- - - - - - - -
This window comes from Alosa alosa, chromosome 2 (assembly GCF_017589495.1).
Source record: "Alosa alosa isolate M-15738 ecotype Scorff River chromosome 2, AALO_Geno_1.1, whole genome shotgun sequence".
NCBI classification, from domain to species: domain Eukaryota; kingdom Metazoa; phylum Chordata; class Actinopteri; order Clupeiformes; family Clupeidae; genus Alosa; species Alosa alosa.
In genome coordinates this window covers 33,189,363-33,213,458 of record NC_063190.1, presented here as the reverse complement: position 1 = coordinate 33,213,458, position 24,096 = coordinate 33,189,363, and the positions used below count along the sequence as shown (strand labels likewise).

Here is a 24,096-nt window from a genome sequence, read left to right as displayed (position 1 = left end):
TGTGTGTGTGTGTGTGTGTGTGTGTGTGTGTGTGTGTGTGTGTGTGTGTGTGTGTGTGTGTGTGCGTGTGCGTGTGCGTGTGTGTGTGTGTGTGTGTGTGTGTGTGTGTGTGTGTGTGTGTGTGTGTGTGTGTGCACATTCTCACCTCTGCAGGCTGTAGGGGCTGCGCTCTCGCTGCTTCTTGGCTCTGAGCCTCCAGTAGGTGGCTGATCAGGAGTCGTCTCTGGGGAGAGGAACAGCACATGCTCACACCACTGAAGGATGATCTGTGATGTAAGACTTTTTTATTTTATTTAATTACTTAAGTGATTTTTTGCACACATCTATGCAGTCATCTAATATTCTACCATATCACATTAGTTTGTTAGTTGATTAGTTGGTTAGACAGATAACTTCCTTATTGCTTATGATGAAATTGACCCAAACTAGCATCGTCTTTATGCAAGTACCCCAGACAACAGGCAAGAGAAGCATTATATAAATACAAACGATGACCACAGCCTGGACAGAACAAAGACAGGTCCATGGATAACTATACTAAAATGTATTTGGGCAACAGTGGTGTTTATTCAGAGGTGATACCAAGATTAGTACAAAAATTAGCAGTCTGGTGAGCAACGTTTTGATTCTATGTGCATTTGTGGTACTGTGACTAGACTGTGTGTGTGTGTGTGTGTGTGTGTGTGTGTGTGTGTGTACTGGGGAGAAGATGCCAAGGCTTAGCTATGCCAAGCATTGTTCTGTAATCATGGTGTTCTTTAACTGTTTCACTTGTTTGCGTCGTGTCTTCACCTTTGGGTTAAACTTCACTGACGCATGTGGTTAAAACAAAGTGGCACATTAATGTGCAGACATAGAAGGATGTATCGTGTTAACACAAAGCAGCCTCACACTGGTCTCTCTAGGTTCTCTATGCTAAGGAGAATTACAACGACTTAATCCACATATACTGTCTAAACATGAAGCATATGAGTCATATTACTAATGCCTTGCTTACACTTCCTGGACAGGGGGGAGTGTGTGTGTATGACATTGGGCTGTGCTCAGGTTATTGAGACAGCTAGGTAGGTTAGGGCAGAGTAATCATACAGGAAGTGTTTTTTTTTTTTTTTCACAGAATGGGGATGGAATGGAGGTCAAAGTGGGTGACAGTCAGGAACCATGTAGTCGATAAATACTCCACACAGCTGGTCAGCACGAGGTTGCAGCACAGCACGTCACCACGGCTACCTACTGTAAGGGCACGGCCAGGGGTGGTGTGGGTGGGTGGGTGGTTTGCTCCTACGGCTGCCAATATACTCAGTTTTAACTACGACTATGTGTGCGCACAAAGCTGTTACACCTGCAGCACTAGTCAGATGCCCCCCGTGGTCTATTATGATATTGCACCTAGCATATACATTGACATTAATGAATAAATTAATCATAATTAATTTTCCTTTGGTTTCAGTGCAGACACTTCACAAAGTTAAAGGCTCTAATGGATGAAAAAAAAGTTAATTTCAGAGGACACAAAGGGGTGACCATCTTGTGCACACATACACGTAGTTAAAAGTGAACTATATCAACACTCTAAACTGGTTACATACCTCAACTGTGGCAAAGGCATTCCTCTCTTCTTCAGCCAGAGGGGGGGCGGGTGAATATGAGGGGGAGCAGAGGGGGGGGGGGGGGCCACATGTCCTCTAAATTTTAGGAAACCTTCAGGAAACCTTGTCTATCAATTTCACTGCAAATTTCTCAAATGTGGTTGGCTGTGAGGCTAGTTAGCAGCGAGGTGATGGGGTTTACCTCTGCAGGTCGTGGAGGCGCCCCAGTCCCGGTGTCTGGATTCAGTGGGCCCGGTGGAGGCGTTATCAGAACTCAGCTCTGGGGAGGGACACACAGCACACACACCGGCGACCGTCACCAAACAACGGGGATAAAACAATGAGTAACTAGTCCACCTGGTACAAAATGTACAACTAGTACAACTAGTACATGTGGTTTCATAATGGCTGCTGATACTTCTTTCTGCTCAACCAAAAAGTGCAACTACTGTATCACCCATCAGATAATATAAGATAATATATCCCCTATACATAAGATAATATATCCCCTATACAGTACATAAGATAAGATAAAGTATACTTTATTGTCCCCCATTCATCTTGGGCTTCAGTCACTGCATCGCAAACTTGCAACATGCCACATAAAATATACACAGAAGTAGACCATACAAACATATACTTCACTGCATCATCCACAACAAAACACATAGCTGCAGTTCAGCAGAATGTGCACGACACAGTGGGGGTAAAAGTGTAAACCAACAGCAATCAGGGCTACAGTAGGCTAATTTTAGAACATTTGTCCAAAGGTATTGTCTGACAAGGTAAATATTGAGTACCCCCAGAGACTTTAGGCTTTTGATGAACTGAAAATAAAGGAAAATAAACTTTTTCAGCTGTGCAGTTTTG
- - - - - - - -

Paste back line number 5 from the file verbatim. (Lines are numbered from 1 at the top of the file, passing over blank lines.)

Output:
Here is a 24,096-nt window from a genome sequence, read left to right as displayed (position 1 = left end):